files = [
  {pattern: 'test/lib/chai.js', included: false},
  {pattern: 'test/test.js', included: false},
  {pattern: 'app/nls/*', included: false},
  {pattern: 'app/nls/**/*', included: false},
  {pattern: 'app/templates/*', included: false},
  {pattern: 'app/scripts/*.js', included: false},
  {pattern: 'app/scripts/libs/*.js', included: false},
  {pattern: 'app/scripts/plugins/*.js', included: false},
  {pattern: 'test/spec/*.js', included: false},


The included:false command tells Karma the files will be there, but it doesn’t inject them into the head, which leaves require to do its thing.

The second spot to notice is test/test-main.js… This is where all of the actual test files need to be added, instead of in the karma.conf.js file. You still need to alert Karma to them ( {pattern: ‘test/spec/*.js’, included: false} ), but you don’t want them loaded that way.

Here’s test-main.js:

  // !! Karma serves files from '/base'
  deps: ['app','main'],
  baseUrl: '/base/app/scripts'
}, [
/* test runners go in here */
], function() {


Pretty self-explanatory. Karma will wait to start until all of the specs have been loaded.

So.. if you have the need, grab the repo. Keep in mind this is a skeleton not a finished app, so some of the structure decisions are likely not optimal, and definitely not final. Move stuff around to suit your style / needs.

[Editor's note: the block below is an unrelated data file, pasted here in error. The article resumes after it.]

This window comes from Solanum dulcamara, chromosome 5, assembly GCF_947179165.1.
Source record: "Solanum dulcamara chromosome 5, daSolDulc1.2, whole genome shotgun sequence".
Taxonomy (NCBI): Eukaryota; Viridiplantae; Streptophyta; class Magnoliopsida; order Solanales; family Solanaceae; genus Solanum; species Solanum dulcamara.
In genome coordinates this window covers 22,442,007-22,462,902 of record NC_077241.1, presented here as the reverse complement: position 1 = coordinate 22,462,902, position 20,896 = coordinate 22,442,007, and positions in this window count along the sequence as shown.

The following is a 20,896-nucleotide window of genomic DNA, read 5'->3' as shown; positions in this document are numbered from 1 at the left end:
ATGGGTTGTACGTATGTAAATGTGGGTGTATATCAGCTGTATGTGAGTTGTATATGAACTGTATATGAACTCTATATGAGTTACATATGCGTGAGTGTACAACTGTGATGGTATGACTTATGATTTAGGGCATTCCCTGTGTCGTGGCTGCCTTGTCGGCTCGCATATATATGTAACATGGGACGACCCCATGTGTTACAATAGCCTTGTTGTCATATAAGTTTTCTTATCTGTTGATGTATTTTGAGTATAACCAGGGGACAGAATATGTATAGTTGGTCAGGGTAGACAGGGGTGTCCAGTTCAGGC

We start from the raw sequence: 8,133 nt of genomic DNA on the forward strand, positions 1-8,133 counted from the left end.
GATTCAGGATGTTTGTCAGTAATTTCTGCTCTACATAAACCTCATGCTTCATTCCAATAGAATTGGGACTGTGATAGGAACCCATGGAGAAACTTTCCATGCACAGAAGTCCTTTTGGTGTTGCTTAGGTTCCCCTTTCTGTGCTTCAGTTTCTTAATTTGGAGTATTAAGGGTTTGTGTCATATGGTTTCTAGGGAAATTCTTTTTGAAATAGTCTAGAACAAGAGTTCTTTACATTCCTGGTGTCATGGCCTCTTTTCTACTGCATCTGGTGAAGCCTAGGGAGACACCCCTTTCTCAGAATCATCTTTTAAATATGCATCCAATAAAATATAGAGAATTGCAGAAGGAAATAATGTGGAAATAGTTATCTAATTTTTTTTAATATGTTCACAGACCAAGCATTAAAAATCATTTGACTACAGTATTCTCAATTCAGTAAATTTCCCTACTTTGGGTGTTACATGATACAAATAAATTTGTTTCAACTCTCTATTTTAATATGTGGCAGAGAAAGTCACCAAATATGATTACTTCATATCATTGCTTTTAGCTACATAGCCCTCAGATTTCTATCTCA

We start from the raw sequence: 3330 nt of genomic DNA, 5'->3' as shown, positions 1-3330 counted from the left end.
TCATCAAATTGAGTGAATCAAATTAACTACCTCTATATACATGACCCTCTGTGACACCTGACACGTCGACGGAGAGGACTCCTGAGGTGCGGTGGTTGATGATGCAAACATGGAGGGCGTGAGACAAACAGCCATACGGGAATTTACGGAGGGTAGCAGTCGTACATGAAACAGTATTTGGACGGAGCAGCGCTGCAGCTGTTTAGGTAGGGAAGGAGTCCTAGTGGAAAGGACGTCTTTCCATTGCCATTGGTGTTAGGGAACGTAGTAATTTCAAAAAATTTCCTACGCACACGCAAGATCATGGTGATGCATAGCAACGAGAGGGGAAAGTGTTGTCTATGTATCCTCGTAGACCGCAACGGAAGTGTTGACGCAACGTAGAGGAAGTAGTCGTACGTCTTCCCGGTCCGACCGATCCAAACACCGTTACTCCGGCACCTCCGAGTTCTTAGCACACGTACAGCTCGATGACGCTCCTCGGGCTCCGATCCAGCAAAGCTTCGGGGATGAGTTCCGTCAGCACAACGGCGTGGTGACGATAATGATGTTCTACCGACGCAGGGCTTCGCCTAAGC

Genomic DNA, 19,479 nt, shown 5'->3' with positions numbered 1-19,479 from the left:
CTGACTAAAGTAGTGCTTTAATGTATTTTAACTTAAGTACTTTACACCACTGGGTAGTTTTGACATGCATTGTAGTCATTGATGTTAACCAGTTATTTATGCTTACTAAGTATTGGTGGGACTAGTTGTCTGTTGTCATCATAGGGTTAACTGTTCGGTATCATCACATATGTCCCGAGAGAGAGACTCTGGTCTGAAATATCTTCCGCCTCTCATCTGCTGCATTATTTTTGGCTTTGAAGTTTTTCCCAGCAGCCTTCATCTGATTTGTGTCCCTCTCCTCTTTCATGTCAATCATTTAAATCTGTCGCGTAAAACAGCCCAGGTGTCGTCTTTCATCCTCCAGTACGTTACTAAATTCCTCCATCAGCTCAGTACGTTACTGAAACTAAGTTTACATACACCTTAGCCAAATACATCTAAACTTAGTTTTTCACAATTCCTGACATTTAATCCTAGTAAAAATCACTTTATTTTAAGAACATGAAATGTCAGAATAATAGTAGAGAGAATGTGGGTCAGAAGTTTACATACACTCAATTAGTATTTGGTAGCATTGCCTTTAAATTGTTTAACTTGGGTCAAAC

UPDATE 3/11/2013: I’ve updated the git repository to the Yeoman 1.0 beta. The 1.0 version of yeoman has some major changes in it, so the new application framework reflects those changes.

I’ve also added the following:

  1. JsHint watching
  2. Karma through Grunt (watching through Grunt)
  3. Debug code removal (grunt-groundskeeper)
  4. Backbone form validation, model binding, and deep model libraries
  5. Dust templates were always there, but I never mentioned them in the original post

UPDATE 5/3/2013: Testacular has been renamed Karma (for which I am thankful). I changed my references to match.

Getting Started with Testacular – A Tutorial

I’ve recently discovered the Testacular javascript unit testing test runner. It’s built on node.js, and if you’re into unit testing (you should be) and streamlining your workflow (you should be), it will really help light a fire under your butt and jack your productivity.

This tutorial is for basic installation only. The best place to learn more is to watch the screencast.

If you haven’t already, you’ll need to install node.js.  You can get it here for the OS of your choice.

Once you have node installed, you just need to follow the simple install instruction on the testacular web site. I’ll save you the click though, just do this:

node install -g testacular


Ok, it’s not THAT simple, but only because you also have the option of installing the unstable build. If you’d like to use qunit, you’ll want to do that (at least at the time of this writing). Here’s the command:

node install -g testacular@canary

As of the writing of this post, stable is at 0.4, unstable at 5.8 (stables are always even). If you want stable with qunit support, wait for 0.6. you can check your version once you install with:

testacular --version